I recently spent a weekend catching up on my reading—magazines, blogs, books. A long overdue activity.
Soon I found myself immersed in articles about what you should be reading—in particular, the year’s best business and management books.
A consistent message this past year in these pages, at credit union conferences, and throughout the business world is that for credit unions to thrive, they must adopt an entrepreneurial spirit and master innovation. And that’s why Inc.’s “best” list always piques my interest.
Geoffrey James, Inc.’s contributing editor, explains some of his selections for best business books:
“The Gen Z Effect: The Six Forces Shaping the Future of Business” by Tom Koulopoulos and Dan Keldsen. The book’s thesis is that technology, rather than separating the generations, actually brings them closer, James says. This is part of a larger shift in how people think about business and life.
“Scrum: The Art of Doing Twice the Work in Half the Time” by Jeff Sutherland. “I get tired of people insisting that to get more done you have to spend more hours doing it,” James notes. “That’s simply not true. You want to work smarter rather than harder, and this book gives you some real-world techniques for making this happen.”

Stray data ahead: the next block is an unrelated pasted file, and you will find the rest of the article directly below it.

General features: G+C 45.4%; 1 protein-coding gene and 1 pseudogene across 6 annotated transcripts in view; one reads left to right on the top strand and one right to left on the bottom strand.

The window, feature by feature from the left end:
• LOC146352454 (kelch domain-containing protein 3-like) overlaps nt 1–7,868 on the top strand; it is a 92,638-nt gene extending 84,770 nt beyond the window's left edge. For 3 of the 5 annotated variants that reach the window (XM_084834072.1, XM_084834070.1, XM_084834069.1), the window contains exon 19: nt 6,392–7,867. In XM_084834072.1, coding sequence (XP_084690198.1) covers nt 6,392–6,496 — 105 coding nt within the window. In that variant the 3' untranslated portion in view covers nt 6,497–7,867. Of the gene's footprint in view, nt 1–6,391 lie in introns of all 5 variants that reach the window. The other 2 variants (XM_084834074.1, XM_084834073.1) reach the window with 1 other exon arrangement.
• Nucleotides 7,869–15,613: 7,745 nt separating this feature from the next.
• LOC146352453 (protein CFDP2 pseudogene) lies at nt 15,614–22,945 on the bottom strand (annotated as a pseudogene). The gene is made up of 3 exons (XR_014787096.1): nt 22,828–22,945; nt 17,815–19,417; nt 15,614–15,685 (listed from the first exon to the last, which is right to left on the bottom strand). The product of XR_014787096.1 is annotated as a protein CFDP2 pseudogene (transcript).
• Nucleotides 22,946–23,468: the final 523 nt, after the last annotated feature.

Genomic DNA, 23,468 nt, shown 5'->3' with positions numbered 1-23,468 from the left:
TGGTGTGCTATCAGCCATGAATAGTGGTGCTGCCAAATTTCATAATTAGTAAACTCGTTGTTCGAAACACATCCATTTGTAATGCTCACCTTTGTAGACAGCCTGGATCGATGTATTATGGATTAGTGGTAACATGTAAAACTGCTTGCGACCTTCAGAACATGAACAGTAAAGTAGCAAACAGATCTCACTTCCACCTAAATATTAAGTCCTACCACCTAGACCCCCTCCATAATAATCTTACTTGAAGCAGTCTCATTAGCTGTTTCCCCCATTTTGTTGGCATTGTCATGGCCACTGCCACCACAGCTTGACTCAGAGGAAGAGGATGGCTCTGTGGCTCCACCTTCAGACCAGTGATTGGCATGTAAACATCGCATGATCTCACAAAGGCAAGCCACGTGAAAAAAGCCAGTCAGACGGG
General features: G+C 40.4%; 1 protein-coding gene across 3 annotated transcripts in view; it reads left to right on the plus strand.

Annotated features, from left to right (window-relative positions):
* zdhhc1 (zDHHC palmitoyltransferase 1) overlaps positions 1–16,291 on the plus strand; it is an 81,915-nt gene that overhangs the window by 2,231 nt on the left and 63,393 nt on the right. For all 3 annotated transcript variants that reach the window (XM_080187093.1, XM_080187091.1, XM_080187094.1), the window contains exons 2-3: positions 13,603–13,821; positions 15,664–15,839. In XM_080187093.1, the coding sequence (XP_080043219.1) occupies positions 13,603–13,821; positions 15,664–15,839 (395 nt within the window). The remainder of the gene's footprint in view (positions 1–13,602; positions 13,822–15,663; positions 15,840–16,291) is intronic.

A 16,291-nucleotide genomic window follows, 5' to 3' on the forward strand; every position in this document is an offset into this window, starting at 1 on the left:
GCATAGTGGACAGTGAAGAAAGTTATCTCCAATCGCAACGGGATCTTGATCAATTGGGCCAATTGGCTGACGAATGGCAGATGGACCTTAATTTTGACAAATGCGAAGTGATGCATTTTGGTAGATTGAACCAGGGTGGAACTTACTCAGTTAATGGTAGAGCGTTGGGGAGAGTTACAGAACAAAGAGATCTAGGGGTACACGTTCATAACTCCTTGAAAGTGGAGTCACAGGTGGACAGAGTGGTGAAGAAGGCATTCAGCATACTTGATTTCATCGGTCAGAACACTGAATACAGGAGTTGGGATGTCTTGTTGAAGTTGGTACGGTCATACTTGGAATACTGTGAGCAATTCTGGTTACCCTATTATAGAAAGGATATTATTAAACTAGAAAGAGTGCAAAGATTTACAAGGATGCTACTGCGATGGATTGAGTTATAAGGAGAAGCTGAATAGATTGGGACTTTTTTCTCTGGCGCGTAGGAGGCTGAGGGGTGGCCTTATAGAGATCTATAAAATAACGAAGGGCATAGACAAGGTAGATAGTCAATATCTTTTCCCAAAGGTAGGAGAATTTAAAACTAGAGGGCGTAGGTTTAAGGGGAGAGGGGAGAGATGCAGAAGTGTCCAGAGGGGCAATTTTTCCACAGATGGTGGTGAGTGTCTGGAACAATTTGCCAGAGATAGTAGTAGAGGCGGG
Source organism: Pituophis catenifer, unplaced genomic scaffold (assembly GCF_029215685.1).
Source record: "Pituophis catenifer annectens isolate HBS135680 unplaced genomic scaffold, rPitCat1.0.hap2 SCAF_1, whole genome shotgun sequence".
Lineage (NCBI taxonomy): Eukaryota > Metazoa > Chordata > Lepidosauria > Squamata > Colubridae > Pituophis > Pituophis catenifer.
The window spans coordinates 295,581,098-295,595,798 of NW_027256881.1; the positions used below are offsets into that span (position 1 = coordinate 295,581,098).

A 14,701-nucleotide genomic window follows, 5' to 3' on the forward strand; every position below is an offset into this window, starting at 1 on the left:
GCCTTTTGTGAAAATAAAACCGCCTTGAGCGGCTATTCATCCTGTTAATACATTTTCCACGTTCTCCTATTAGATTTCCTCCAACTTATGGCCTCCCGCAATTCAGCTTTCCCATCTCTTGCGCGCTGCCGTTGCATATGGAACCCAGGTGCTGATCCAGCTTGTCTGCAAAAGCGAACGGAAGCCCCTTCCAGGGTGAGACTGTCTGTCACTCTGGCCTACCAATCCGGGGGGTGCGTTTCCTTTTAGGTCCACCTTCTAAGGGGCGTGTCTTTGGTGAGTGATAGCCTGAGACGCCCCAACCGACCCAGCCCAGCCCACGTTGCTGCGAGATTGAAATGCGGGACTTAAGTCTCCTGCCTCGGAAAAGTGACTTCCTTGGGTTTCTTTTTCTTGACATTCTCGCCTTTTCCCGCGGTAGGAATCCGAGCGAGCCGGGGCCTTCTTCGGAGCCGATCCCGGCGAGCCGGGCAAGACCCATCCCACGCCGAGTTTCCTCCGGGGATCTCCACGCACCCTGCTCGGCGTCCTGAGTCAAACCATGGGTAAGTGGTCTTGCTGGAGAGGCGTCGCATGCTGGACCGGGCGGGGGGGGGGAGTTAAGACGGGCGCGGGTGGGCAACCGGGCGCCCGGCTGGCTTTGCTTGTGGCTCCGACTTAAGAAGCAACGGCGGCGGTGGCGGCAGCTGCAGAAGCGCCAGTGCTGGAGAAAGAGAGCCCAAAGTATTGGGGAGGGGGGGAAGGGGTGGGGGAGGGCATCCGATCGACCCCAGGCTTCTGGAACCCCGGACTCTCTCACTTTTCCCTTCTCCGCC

What books top your list—and why? I asked a few credit union Rock Stars, and here are some reviews:
Jonathan Patrick suggests “The Dream Manager” by Matthew Kelly. Dubbed a “business parable,” the author asserts the future of your organization and the potential of your employees are intertwined. To Patrick, senior vice president/chief lending officer with UT Federal Credit Union, Knoxville, Tenn., this book will help your employees “get what they want from their jobs—and you’ll get what you want.”
Kristen Mashburn, vice president of marketing, Listerhill Credit Union, Sheffield, Ala., likes “The Accidental Creative,” by Todd Henry. “While this book is written for ‘creatives,’ Henry points out that if your job is to solve problems and create strategies, you fit into this category.” (And check out his podcast, too, she adds.)
Josh Allison, relationship development manager for Horizon Credit Union, Spokane Valley, Wash., says you should consider “Linchpin,” by Seth Godin. He says Godin “nails the new era of the workplace. It’s not how much you know. It’s what you do with it. It’s how you engage, lead, and inspire.”
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